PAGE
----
July 14, 2017

A Beginner’s Guide to Website Security

With ransomware usage on the rise, malware attacks are a serious threat to anyone with any sort of digital presence. For business owners, this means crucial assets, such as your website, are in danger of siege by sophisticated programs meant to disrupt your workflow while costing you valuable time and money to repair. More than ever, website security is imperative to defending your organization from these unwarranted intrusions.

What is Ransomware?

Ransomware is software programmed to take private data and either make it public or block it forever unless a ransom is paid. A hacker breaks into your system, encrypts all of your data and then demands payment for it.

Last month, a ransomware attack that began in Ukraine made its way across Europe and eventually ended up in the United States. Avast reported that it had detected 12,000 individual attacks. This widespread carnage affected dozens of businesses internationally. One of the largest shipping companies in the world, Maersk, experienced outages across its computer system around the globe.

Website Security Tips

Ransomware, malware, viruses: there are too many threats out there to not take website security seriously. However, if you are unfamiliar with its nuances, website security can feel like an overwhelming task to manage. Fear not! With the following website security tips, your digital presence will be safe from harm and you can rest at ease.

  • Update all software as soon as new versions are released. When you don’t take this step, you leave holes open for hackers to sneak in through, leaving your website vulnerable.
  • Anyone accessing your website should have a specific login credential assigned. Sharing login credentials makes it harder to audit any problems that may occur on the website.
  • Use a secure web host. Do your research before you go into business with any hosting provider to discuss security information. It might cost a little more, but a web hosting business that values security will help keep you and your company safe.
  • Encrypt any login pages on your website. Even if the session is encrypted after a user has logged in, that does not ensure the security of the login credentials.
  • Invest in an HTTPS website. There are arguments against this extra layer of encryption but it guarantees that your information is securely transmitted.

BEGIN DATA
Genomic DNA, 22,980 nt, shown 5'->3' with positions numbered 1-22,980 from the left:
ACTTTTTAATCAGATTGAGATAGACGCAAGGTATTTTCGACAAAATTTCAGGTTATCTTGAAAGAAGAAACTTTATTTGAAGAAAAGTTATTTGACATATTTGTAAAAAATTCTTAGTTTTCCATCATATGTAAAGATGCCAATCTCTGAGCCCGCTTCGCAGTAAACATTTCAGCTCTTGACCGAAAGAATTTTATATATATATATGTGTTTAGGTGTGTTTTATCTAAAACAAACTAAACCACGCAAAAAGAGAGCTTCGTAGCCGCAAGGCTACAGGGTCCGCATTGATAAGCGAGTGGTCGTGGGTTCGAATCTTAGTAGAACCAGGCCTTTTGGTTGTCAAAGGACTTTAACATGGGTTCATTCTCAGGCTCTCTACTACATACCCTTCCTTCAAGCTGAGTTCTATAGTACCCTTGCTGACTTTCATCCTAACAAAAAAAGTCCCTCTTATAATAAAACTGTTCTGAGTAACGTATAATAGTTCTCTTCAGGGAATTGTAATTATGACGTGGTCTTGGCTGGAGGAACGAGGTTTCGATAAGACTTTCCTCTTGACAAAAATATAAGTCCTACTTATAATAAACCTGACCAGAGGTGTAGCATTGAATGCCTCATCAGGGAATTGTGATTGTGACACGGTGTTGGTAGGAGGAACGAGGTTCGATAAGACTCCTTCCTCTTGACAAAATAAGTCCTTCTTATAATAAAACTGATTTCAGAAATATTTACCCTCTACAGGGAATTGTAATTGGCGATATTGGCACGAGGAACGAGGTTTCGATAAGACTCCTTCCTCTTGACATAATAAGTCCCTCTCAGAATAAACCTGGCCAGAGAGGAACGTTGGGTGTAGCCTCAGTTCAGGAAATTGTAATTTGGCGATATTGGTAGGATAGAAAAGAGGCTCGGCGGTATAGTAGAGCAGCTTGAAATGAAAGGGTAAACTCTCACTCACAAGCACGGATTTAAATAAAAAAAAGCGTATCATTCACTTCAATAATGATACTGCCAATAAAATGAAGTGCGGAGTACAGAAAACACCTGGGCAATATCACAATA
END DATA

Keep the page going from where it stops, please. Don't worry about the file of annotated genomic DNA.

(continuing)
• Implement key-based authentication instead of password authentication when possible. Passwords are far easier to crack than cryptographic key-based authentication.
  • Backup your website regularly. Store backup files in separate places (different cloud accounts, on a hard drive, etc.) so that you can always restore a copy quickly if your data is lost.
  • Secure your SQL database from injections by hackers by establishing a complex set of rules. If an unwanted intruder is able to access your SQL database, your data is vulnerable to prying eyes or could be lost entirely.
  • Only access the backend of your website from a secure network. For instance, if you want to login to your website while you are traveling, it might be prudent to do so when you know the connection is safe rather than using a free WiFi network at a Starbucks.

Password Best Practices

We are all guilty of using a password that someone could easily guess. A birthday. Your phone number. A pet’s name. An anniversary. The street you live on. While these numbers or words might be easy to remember, a hacker can figure out these passwords faster than you can imagine. Lock down your personal information online with these password best practices.

  • Longer passwords (12-25 characters) are ideal.
  • Mix it up. Use lower and upper case letter, numbers, and special characters.
  • Do not use easily guessed words such as password or user. Definitely, do not use the name of your network or business.
  • Create a password rotation schedule for all of your accounts. Passwords should be changed every 90 days.
  • If you are going to use a word that is found in the dictionary, replace letters with numerals. For example, if you want your password to be elmtree, use 31mtr33 instead. This is still easy to crack, so make sure to add additional characters or numbers to your password.
  • Do not use adjacent keyword combinations such as qwerty, asdzxc, or bgt55tgb.
  • Never store your passwords as a plain text on your computer.
  • Avoid using the same password across different platforms or systems.

Concerned about website security? Discuss options for securing your website with experienced professionals. Contact us today to learn how to improve website security for your business.